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Airlines Seeing Headwinds Ahead as Brexit Vote Looms

The April 12th vote could have a ripple effect for air transport throughout Europe

As an April 12th Brexit exit of some sort inches closer with no resolution in sight, reports from Europe’s popular discount carrier easyjet is warning that airlines could be in for some exceeding bumpy times. Uncertainty about the deal or lack of one in Britain’s departure from the European Union is causing travelers to hold back on booking tickets until Britain’s future relations with the bloc are clarified.

According to George Salmon, analyst at U.K.’s Hargreaves Lansdown, the airline is facing issues with “two main moving parts.” These are mainly fuel prices and customer sentiment. Higher fuel costs are hitting profits and Britain’s pending EU break is giving customers pause before booking their trips.

While Anti-Brexit demonstrators have been taking place near the Houses of Parliament in London this week, Britain’s Parliament is looking toward Monday to offer a way forward on Britain’s stalled divorce plans, holding a series of votes on Brexit alternatives in an attempt to find the elusive idea that can command a majority, the Associated Press reports.

EasyJet’s shares have fallen almost 10% in London while shares in other airlines and travel companies also fell, with British Airways owner IAG down 1.6% and travel group TUI 2%.

The discount carrier said that it expected its earnings to be weaker in the second half of the year. Its first half loss of 275 million pounds ($360 million) was within expectations, and its outlook for the six months through September is “more cautious.”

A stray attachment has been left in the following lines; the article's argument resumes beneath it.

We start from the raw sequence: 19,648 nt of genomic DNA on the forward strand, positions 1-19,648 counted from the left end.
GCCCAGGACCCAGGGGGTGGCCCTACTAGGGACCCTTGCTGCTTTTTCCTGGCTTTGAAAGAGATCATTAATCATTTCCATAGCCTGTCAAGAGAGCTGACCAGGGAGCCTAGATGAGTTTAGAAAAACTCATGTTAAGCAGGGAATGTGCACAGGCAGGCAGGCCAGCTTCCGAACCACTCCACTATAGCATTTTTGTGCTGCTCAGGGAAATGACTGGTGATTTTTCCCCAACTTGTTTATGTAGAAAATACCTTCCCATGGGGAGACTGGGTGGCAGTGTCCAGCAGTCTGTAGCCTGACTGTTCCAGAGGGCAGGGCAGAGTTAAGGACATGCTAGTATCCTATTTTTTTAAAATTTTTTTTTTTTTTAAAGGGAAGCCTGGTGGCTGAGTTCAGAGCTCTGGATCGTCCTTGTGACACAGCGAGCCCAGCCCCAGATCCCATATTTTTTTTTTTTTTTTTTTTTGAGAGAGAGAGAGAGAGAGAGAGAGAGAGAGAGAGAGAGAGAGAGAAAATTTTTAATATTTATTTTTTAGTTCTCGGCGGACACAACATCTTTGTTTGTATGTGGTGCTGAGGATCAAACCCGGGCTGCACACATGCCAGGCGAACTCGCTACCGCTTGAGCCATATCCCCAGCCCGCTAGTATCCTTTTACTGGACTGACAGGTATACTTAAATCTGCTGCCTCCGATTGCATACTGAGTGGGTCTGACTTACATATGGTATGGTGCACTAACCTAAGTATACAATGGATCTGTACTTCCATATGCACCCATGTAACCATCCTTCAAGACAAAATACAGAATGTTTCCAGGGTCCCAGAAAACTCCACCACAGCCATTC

“For the second half, we are seeing softness in both the U.K. and Europe, which we believe comes from macroeconomic uncertainty and many unanswered questions surrounding Brexit which are together driving weaker customer demand,” easyJet CEO Johan Lundgren said in a statement. “We are rolling out further initiatives to support our trading.”

Added Salmon, “The group reckons demand will pick up later in the year, but a more pragmatic observer would say it’s difficult to put a timeframe on when (the U.K. government) and the EU will solve the Brexit puzzle,” he said. “This uncertainty means easyJet requires some blue sky thinking just now.”

The International Airline Transport Association published this study last month on the effects of Brexit on airlines operating flights to and from the U.K.

The UK has the largest aviation industry in Europe, and the UK’s geographical position in the network is key, with around 80 percent of all North Atlantic traffic passing through the UK or Irish controlled airspace. Changes to the relationship between the UK and the EU could potentially have considerable implications for all players in this important market.